There's a serious case of productivity loss going on right under HR's nose, managing director tells HRD
Four in ten Canadians admit to feeling bored for more than half of their working day, according to a new survey from Robert Half. Data from a LinkedIn pulse survey, released today, found that 39% of Canadian professionals find themselves uninterested and detached at work – painting a worrying picture for HR leaders.
“We know that on-the-job boredom can negatively impact employee productivity and morale,” Deborah Bottineau, managing director at Robert Half Canada, told HRD. “To help prevent this and improve employee engagement, especially with many professionals still working remotely, managers need to prioritize communication and schedule regular check-ins with their team members to evaluate workloads and ensure they are happy and engaged.”
So how exactly can HR leaders boost productivity and prevent a talent exodus? Bottineau believes it all comes down to leading with compassion and gentle encouragement.
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“To keep things fresh, managers can encourage their staff to take on new projects with different responsibilities, particularly assignments that are aligned with their career goals and will help them build new skills,” she told HRD. “They can also offer opportunities to access training or mentoring programs and provide tuition assistance, all of which will enable them to improve their abilities and advance in their careers,” added Bottineau. “Lastly, it never hurts to infuse a little fun into the workday when possible. Celebrating employee achievements and special holidays, hosting in-person or online social events, and engaging in non-work discussions at the start or end of team meetings are simple but effective ways to help staff connect and feel valued.”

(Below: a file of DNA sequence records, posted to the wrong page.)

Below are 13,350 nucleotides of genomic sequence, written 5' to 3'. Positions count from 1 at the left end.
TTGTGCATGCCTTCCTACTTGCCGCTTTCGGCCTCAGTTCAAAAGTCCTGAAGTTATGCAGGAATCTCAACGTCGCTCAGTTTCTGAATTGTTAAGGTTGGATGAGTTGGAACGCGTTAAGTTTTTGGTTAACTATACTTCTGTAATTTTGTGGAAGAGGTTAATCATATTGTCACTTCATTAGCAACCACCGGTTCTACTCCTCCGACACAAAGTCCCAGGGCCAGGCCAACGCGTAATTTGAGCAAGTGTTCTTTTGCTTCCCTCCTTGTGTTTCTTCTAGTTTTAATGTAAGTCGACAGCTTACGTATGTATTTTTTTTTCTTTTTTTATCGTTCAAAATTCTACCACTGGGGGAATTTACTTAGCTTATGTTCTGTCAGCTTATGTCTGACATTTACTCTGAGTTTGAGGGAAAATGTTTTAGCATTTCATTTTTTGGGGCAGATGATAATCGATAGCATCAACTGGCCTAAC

Of the 39% of employees that’re bored at work, 26% of them are currently looking for a new role. What’s more, in a separate Robert Half survey, found that almost one-quarter (24%) of respondents feel less engaged in their job than they did a year ago. This shift to a candidate-led market is just one of the unexpected after-effects of the pandemic. The shift to organizational digitization in remote work birthed a global talent market – meaning your employees now have a lot more choice when it comes to job opportunities.
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“Job optimism is high, with recent Robert Half research showing 28% in Canada are planning to look for a new job in the first half of 2022,” continued Bottineau. “Organizations concerned about losing their top performers should be on the lookout for behavioral changes like disengagement, an increase in mistakes, or lower productivity and team interaction, especially in a virtual environment.
“To combat this and identify new ways to keep staff motivated, mangers should actively seek feedback from team members, including maintaining an open-door/open-schedule policy, and make it a point to reach out to those who may be uncomfortable voicing their thoughts to ensure their feelings are heard. Recognizing staff and providing rewards will also go a long way since workers who feel like they’re making an impact and are appreciated are more likely to seek out new ways to engage themselves and others.”